You can run thought experiments to see how this applies to many other fields as well. Cancer researchers, for instance, probably won't accomplish a lot without working with actual cancer patients....and treating the patient as a whole person, in fact, maybe even needing to look at the whole family.* Those who study animal taxonomy via genetics (or morphology or anything else) need to get out of the lab with their limited and isolated individual samples, and need to look at the actual communities in the field or they're going to keep producing patently stupid results. And so on and so on.
The A.J. Kumar example in the article is a perfect example of someone doing this well:
Or maybe just send them to the Peace Corps before they go to graduate school. At least that’s what A. J. Kumar did, after getting his undergraduate degree in physics at Stanford. Working in a small South African village for two years, Kumar began to see science as a way to leverage his impact on the world, and this made him skeptical of the culture of the lie. Like Marqusee, Kumar understands and appreciates the role of fundamental science, but he also recognizes how the logic of the lie justifies “digging down deeper and deeper on a single subject without stopping to ask why we’re doing it in the first place.” He thinks there’s “room for more intentionality in how we do science.”
In the applied physics Ph.D. program at Harvard, Kumar started with an interest in linking science to health care needs in poor countries. He quickly focused on a specific question: “How do we bring the information that we get from studying blood into low-resource settings?” The question pushed him in two directions: into the social context, to see what needs could be met with better information on blood; and into the science, to see what theories and tools could provide that information. So he talked to doctors who had experience working in Africa, and he talked to scientists in his lab and elsewhere, and this eventually led to a convergence between the two: a technique to separate proteins using a simple type of centrifuge that had been around for fifty years. This technique could be used for separating blood cells, which could potentially help diagnose sickle-cell disease, a health problem that lacked a quick, cheap, portable, and reliable diagnostic procedure. Kumar wraps up the story with modest alacrity: “So we were able to get some collaborators, start researching, doing the first experiments, and getting initial positive results,” showing that sickle-cell could reliably be diagnosed by density separation. “This allowed us to really charge forward and start the quest for funding, clinical validation, and trials, which took up the rest of my Ph.D.” The test he came up with can be done on-site in fifteen minutes, and it costs less than a dollar. Kumar was a one-man medical-industrial complex, coordinating all aspects of the research process, including commercial development, and using technological performance as a ruthless arbiter of scientific progress. In short, he made his research accountable to the end-user rather than to his scientific peers.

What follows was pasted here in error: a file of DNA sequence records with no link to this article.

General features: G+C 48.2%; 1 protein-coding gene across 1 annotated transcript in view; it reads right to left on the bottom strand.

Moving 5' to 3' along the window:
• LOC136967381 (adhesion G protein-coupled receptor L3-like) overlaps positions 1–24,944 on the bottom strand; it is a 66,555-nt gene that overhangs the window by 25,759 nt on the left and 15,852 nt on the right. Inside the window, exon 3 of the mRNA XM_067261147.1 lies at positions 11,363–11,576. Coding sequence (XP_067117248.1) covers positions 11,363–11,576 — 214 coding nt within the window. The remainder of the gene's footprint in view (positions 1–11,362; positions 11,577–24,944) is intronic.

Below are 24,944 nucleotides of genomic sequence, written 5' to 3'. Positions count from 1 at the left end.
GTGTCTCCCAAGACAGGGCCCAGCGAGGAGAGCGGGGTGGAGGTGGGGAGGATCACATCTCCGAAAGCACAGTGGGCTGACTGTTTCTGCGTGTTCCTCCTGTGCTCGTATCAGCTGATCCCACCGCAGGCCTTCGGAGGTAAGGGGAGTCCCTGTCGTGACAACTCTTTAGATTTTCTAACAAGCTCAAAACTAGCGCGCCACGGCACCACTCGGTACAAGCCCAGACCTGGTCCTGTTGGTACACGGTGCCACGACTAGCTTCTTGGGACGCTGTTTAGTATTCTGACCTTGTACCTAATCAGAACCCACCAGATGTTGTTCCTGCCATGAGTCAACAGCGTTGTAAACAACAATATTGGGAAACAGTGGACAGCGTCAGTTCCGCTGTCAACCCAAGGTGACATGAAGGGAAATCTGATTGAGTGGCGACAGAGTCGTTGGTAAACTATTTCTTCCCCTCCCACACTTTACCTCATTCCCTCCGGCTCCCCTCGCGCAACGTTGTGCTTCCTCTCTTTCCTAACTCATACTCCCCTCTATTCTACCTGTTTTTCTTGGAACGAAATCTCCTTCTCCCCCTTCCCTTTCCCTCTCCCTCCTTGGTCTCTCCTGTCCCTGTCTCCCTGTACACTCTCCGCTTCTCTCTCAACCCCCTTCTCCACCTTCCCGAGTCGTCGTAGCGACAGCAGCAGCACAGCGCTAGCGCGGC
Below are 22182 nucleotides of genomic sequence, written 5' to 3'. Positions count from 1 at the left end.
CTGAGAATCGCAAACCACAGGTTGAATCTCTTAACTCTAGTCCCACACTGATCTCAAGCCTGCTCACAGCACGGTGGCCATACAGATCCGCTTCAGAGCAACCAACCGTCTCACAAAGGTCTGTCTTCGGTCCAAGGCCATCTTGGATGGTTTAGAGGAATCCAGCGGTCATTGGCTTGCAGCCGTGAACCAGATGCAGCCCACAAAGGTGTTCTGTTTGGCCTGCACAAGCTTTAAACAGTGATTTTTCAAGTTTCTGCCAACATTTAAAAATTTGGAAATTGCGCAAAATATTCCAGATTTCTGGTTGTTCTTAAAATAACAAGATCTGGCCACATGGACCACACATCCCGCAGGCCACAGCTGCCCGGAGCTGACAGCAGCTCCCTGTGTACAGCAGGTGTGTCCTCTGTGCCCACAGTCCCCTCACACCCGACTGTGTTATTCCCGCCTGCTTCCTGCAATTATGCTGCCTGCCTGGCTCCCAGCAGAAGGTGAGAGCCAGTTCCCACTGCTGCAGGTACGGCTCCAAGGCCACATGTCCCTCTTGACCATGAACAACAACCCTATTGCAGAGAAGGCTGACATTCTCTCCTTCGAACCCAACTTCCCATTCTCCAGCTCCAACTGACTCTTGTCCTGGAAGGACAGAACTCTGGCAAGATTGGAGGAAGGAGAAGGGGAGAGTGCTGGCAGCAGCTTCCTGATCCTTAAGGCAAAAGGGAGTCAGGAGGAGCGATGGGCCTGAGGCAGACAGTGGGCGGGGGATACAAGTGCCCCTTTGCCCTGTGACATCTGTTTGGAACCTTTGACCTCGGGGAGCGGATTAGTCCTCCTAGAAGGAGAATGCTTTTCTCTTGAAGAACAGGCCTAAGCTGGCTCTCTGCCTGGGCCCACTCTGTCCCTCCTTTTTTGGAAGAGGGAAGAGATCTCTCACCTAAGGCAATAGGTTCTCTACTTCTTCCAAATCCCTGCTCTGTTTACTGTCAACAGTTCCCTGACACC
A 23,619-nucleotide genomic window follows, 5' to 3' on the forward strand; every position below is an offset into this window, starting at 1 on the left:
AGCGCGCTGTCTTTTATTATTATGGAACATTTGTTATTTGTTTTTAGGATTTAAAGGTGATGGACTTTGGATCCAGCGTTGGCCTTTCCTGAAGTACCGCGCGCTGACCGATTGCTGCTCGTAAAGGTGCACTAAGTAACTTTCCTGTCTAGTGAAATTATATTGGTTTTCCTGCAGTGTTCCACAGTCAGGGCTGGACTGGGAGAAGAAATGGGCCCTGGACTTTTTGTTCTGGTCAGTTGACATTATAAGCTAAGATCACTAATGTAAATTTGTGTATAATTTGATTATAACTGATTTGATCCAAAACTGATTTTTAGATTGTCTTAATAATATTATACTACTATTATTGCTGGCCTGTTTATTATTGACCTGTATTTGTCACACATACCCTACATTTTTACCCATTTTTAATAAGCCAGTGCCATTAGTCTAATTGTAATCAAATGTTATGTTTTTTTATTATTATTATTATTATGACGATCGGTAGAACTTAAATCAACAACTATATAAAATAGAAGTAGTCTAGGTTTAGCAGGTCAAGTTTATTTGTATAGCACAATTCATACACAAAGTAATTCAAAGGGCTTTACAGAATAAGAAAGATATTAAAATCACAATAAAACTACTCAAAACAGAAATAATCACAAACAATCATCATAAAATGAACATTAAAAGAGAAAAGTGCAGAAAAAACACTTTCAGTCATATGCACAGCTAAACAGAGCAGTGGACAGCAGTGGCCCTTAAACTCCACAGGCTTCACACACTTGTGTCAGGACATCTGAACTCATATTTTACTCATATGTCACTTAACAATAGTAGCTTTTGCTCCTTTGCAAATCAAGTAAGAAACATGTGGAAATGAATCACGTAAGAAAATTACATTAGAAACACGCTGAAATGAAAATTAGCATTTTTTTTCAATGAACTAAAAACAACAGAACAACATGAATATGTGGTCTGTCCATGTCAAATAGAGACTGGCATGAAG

* If you don't understand why looking at the whole family when developing a treatment for a cancer patient is important, then ponder this penultimate paragraph of the article:
But Fitzpatrick also wonders if biomedical science undervalues other kinds of research that could offer solutions to pressing problems. “There’s not a lot of research on how best to socially, emotionally, environmentally, support Alzheimer’s patients, that might ameliorate their own anxiety, their own stress — maybe the disease, as horrible as it is, would be less horrible through a better care structure, but we do very little research on that.” Perhaps for now, research to help people with these diseases ought to aim at more practical questions. “I don’t think you can tell people ‘Well, we’ve got another forty years of research that we’re going to have to do’ when we also don’t know if there are better ways of supporting people.” And maybe in the process of understanding how better to help patients, scientists will discover things about the course of the disease and its varieties that can lead to effective therapies.